In simple terms, a cleft is a separation of the parts of the lip or roof of the mouth.
Figure 1 illustrates a normal lip and labels the parts of the lip and base of the nose. A cleft lip can range from a slight notch in the vermilion (red portion of the lips) to a complete separation of the lip extending into and distorting the tip and side (ala) of the nose. When there is a cleft lip, frequently the alveolar ridge (upper gum) is also separated. As seen in figure 2, clefts of the lip may may occur on one or both sides, with varying degrees of severity. If the cleft occurs on one side, it is called a unilateral cleft lip (Fig 2 left). If the cleft occurs on both sides of the lip, it is called a bilateral cleft lip (Fig 2 right).
The palate is the roof of the mouth. The front part contains bone and is hard (hard palate); the back part does not contain bone and is soft (soft palate). Figure 3 (left) illustrates a normal palate and labels parts of the palate that you may hear discussed. A cleft palate (figure 3 right) is an opening in the roof of the mouth. A cleft palate does not mean that the palate is “missing” although it may sometimes look that way.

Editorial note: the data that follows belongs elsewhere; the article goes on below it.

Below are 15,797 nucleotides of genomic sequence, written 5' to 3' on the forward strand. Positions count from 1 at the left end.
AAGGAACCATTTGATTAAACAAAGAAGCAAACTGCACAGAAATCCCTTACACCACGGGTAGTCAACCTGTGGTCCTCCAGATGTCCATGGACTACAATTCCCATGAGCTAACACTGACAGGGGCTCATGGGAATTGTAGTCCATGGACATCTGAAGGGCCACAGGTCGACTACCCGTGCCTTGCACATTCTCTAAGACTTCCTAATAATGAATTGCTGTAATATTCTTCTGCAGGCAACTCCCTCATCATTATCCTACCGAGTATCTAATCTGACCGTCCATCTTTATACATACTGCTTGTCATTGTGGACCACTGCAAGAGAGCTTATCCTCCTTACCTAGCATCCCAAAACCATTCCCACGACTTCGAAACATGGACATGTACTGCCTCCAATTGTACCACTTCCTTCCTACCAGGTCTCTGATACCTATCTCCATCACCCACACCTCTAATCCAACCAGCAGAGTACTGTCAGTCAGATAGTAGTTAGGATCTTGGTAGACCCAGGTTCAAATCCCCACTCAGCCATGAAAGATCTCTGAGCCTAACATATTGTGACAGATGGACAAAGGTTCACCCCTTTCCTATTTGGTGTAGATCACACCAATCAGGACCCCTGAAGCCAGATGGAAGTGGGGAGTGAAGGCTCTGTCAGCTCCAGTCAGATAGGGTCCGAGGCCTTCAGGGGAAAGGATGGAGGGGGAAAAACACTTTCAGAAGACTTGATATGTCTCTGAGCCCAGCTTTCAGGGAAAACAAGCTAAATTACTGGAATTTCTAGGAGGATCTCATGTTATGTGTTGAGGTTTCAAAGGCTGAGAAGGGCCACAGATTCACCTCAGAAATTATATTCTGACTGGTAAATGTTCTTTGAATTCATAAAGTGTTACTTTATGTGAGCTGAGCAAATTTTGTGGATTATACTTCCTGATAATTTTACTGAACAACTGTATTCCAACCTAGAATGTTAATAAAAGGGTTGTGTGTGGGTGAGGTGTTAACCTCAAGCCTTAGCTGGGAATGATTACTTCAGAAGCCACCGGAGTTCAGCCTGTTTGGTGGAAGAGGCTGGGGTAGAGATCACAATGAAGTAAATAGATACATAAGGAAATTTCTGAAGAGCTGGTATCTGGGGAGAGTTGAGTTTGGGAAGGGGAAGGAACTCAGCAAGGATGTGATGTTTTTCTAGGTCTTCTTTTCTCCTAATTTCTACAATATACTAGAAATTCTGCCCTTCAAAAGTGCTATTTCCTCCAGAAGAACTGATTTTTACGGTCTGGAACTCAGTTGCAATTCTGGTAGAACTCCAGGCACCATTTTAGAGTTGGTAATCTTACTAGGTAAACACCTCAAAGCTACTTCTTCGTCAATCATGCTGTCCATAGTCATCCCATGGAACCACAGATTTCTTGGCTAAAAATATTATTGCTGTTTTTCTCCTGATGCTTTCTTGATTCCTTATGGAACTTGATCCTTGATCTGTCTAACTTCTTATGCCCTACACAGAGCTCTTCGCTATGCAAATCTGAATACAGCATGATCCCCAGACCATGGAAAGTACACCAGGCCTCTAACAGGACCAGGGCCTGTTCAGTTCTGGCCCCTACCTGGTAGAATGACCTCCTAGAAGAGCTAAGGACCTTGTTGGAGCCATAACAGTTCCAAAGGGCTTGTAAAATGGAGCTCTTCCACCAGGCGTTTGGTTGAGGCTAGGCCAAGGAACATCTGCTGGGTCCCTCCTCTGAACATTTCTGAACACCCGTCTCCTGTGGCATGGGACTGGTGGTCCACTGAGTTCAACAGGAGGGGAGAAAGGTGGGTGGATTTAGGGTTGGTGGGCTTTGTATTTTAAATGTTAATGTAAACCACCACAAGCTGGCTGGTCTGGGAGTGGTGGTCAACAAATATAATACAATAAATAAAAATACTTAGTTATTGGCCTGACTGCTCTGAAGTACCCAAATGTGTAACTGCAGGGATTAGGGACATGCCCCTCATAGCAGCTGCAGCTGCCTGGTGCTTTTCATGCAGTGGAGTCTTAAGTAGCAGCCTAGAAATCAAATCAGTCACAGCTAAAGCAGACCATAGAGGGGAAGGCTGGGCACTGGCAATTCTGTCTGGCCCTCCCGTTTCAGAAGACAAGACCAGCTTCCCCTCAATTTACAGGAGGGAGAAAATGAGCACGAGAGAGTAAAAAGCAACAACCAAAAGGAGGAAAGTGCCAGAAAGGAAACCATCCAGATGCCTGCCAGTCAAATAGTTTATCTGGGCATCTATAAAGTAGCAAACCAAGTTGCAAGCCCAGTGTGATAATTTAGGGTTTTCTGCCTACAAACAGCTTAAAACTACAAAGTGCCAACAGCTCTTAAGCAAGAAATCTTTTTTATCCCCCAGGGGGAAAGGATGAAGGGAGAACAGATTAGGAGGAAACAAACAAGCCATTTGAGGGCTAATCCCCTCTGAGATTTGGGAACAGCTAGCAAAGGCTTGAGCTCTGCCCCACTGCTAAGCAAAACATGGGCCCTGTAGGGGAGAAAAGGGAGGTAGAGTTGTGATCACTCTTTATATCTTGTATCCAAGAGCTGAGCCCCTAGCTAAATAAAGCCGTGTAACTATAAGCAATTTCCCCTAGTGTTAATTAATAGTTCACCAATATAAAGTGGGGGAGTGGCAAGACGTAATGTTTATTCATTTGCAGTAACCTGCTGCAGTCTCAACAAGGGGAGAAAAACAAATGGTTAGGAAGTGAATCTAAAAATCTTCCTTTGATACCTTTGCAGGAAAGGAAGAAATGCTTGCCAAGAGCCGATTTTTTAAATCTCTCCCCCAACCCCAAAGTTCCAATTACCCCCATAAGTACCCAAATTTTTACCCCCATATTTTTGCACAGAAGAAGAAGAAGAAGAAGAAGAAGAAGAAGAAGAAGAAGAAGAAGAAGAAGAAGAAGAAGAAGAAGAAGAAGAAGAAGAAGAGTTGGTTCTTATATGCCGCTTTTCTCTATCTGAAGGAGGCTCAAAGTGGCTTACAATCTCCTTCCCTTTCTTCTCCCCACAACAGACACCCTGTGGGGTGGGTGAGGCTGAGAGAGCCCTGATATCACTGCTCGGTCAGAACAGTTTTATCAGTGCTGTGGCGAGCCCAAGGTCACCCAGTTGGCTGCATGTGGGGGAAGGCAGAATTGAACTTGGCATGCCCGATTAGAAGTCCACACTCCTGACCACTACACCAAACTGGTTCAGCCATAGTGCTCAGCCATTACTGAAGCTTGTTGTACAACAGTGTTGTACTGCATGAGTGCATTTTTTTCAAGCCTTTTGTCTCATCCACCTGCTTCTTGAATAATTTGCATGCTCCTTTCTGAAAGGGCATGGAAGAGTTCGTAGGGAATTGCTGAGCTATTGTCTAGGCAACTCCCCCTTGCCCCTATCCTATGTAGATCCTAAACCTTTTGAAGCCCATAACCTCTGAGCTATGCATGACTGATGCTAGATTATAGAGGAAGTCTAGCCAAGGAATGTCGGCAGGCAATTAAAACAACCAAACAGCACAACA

It means that the two sides of the palate did not join together (fuse) as the unborn baby was developing. Cleft palates can vary in extent; an incomplete cleft palate involves just the back of the soft palate, while a complete cleft palate extends the length of the palate to just behind the gums (Figure 3 right).
Because the lip and palate develop separately, it is possible for a child to have only a cleft lip, only a cleft palate, or both a cleft lip and cleft palate. When clefts of the lip and palate occur together they can involve one side (unilateral) or both sides (bilateral) of the palate (Figure 4).
Thanks is given to the Cleft Palate Foundation for allowing us to share the above information.